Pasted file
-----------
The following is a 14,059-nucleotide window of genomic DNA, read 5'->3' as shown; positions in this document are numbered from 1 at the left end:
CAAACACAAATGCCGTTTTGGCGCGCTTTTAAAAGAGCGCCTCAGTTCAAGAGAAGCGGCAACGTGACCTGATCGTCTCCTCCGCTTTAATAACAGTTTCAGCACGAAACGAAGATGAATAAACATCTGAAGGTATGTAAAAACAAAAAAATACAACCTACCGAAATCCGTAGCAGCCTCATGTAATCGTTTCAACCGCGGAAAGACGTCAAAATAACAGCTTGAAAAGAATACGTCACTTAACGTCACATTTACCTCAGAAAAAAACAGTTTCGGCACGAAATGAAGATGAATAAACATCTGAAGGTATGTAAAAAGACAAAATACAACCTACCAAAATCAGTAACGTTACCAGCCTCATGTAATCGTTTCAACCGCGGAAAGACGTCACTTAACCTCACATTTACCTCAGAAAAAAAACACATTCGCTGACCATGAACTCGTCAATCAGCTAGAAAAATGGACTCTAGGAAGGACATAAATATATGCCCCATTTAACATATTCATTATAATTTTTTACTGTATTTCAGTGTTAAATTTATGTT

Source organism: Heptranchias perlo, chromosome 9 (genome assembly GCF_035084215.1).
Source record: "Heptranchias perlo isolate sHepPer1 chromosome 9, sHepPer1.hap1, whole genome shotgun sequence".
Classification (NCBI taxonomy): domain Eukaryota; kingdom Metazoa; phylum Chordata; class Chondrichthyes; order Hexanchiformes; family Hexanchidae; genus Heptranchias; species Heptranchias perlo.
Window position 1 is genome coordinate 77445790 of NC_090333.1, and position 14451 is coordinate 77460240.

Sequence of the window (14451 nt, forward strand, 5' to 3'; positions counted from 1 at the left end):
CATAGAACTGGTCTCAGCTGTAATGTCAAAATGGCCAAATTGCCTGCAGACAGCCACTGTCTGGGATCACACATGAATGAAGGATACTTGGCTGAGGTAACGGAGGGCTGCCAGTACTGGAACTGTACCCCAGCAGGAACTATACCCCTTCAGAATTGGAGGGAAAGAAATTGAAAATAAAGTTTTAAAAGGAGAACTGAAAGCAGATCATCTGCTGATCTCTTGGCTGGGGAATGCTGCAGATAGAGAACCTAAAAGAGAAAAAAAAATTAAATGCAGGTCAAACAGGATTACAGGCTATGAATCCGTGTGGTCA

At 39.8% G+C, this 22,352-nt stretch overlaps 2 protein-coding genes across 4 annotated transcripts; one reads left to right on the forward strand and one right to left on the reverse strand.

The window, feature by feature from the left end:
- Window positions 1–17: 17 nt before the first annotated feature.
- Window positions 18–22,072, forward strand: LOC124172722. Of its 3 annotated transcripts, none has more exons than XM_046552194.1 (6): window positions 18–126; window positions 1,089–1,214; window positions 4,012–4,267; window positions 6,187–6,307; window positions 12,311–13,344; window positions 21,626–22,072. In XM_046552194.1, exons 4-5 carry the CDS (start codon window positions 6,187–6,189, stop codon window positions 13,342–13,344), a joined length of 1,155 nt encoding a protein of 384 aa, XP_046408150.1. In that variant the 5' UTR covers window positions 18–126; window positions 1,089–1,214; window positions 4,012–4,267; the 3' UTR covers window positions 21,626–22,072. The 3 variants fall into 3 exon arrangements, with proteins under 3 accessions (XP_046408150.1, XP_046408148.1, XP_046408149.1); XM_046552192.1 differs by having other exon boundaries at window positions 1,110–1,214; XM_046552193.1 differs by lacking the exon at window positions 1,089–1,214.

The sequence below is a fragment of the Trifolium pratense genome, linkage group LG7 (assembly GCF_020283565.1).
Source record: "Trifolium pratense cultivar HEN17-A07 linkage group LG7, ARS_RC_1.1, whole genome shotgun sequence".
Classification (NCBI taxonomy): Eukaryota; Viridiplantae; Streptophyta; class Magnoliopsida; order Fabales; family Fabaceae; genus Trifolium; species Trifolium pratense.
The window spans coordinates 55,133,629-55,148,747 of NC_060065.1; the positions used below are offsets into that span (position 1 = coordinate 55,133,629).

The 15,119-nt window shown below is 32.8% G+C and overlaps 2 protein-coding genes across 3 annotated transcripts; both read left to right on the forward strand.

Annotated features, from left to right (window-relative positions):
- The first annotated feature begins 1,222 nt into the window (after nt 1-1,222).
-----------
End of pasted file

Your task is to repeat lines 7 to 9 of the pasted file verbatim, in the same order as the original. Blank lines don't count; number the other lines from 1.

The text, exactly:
Sequence of the window (14451 nt, forward strand, 5' to 3'; positions counted from 1 at the left end):
CATAGAACTGGTCTCAGCTGTAATGTCAAAATGGCCAAATTGCCTGCAGACAGCCACTGTCTGGGATCACACATGAATGAAGGATACTTGGCTGAGGTAACGGAGGGCTGCCAGTACTGGAACTGTACCCCAGCAGGAACTATACCCCTTCAGAATTGGAGGGAAAGAAATTGAAAATAAAGTTTTAAAAGGAGAACTGAAAGCAGATCATCTGCTGATCTCTTGGCTGGGGAATGCTGCAGATAGAGAACCTAAAAGAGAAAAAAAAATTAAATGCAGGTCAAACAGGATTACAGGCTATGAATCCGTGTGGTCA

At 39.8% G+C, this 22,352-nt stretch overlaps 2 protein-coding genes across 4 annotated transcripts; one reads left to right on the forward strand and one right to left on the reverse strand.